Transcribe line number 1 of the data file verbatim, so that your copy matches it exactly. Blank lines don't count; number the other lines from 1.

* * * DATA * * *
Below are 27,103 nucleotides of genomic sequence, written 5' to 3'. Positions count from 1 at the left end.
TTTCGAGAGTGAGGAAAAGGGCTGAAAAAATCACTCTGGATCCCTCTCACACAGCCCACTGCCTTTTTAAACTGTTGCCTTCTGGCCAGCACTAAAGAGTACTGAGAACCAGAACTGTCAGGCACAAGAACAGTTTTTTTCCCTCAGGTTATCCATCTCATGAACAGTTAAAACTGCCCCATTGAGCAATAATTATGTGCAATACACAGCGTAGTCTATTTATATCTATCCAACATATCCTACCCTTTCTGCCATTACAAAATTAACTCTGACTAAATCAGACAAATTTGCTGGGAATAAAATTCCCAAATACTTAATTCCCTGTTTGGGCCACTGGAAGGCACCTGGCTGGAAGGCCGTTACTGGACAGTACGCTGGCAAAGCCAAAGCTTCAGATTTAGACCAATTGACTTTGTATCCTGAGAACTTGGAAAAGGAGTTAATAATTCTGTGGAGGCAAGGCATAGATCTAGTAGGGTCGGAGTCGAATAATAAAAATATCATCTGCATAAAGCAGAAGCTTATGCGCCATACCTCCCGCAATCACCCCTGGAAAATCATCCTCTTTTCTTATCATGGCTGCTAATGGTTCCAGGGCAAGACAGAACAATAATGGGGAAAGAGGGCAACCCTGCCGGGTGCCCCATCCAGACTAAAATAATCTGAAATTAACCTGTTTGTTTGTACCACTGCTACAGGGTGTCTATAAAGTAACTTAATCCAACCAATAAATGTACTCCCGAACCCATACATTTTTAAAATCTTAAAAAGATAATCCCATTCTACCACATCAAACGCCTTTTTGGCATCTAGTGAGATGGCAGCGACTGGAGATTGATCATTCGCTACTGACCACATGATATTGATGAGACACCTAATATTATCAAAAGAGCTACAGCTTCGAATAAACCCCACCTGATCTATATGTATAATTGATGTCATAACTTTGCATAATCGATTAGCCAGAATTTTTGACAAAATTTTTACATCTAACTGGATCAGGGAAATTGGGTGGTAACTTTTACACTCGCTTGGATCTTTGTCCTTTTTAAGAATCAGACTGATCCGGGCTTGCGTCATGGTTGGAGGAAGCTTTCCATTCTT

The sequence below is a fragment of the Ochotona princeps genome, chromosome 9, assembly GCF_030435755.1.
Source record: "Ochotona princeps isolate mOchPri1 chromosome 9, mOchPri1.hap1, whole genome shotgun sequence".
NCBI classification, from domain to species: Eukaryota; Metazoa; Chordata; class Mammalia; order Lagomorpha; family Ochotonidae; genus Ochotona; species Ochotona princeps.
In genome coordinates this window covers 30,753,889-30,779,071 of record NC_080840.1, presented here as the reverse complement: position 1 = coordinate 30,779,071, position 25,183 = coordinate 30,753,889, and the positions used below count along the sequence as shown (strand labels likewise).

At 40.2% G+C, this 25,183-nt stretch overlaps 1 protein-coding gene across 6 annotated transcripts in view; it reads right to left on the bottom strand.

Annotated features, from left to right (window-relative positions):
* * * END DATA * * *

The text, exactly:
Below are 27,103 nucleotides of genomic sequence, written 5' to 3'. Positions count from 1 at the left end.